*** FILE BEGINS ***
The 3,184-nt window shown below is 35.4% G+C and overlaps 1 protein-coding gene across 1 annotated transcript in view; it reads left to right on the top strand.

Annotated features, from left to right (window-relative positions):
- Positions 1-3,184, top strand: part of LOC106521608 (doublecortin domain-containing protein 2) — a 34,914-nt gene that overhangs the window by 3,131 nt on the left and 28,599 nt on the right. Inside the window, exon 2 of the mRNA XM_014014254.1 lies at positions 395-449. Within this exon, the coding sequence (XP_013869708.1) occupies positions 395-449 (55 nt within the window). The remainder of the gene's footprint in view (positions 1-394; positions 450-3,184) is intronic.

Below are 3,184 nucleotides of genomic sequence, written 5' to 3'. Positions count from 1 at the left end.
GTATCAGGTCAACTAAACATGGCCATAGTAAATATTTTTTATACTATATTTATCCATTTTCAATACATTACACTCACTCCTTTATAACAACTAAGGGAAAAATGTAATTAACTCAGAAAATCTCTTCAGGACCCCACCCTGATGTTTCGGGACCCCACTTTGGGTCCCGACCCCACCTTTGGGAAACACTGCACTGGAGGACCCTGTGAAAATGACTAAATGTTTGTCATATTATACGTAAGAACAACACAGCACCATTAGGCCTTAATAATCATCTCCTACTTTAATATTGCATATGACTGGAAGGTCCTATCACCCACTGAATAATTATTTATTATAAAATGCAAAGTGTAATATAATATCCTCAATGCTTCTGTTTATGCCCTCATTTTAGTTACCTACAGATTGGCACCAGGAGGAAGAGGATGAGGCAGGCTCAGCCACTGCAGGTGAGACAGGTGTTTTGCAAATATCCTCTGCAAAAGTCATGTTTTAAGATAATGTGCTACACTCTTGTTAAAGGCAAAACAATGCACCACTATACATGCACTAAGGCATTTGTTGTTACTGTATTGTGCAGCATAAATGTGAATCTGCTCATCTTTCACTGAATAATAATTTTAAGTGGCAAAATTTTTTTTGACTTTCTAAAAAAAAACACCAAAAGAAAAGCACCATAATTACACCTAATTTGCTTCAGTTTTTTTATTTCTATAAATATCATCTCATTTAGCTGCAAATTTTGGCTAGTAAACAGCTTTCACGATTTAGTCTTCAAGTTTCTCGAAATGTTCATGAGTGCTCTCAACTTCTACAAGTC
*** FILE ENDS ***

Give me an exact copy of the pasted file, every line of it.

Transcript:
The 3,184-nt window shown below is 35.4% G+C and overlaps 1 protein-coding gene across 1 annotated transcript in view; it reads left to right on the top strand.

Annotated features, from left to right (window-relative positions):
- Positions 1-3,184, top strand: part of LOC106521608 (doublecortin domain-containing protein 2) — a 34,914-nt gene that overhangs the window by 3,131 nt on the left and 28,599 nt on the right. Inside the window, exon 2 of the mRNA XM_014014254.1 lies at positions 395-449. Within this exon, the coding sequence (XP_013869708.1) occupies positions 395-449 (55 nt within the window). The remainder of the gene's footprint in view (positions 1-394; positions 450-3,184) is intronic.

Below are 3,184 nucleotides of genomic sequence, written 5' to 3'. Positions count from 1 at the left end.
GTATCAGGTCAACTAAACATGGCCATAGTAAATATTTTTTATACTATATTTATCCATTTTCAATACATTACACTCACTCCTTTATAACAACTAAGGGAAAAATGTAATTAACTCAGAAAATCTCTTCAGGACCCCACCCTGATGTTTCGGGACCCCACTTTGGGTCCCGACCCCACCTTTGGGAAACACTGCACTGGAGGACCCTGTGAAAATGACTAAATGTTTGTCATATTATACGTAAGAACAACACAGCACCATTAGGCCTTAATAATCATCTCCTACTTTAATATTGCATATGACTGGAAGGTCCTATCACCCACTGAATAATTATTTATTATAAAATGCAAAGTGTAATATAATATCCTCAATGCTTCTGTTTATGCCCTCATTTTAGTTACCTACAGATTGGCACCAGGAGGAAGAGGATGAGGCAGGCTCAGCCACTGCAGGTGAGACAGGTGTTTTGCAAATATCCTCTGCAAAAGTCATGTTTTAAGATAATGTGCTACACTCTTGTTAAAGGCAAAACAATGCACCACTATACATGCACTAAGGCATTTGTTGTTACTGTATTGTGCAGCATAAATGTGAATCTGCTCATCTTTCACTGAATAATAATTTTAAGTGGCAAAATTTTTTTTGACTTTCTAAAAAAAAACACCAAAAGAAAAGCACCATAATTACACCTAATTTGCTTCAGTTTTTTTATTTCTATAAATATCATCTCATTTAGCTGCAAATTTTGGCTAGTAAACAGCTTTCACGATTTAGTCTTCAAGTTTCTCGAAATGTTCATGAGTGCTCTCAACTTCTACAAGTC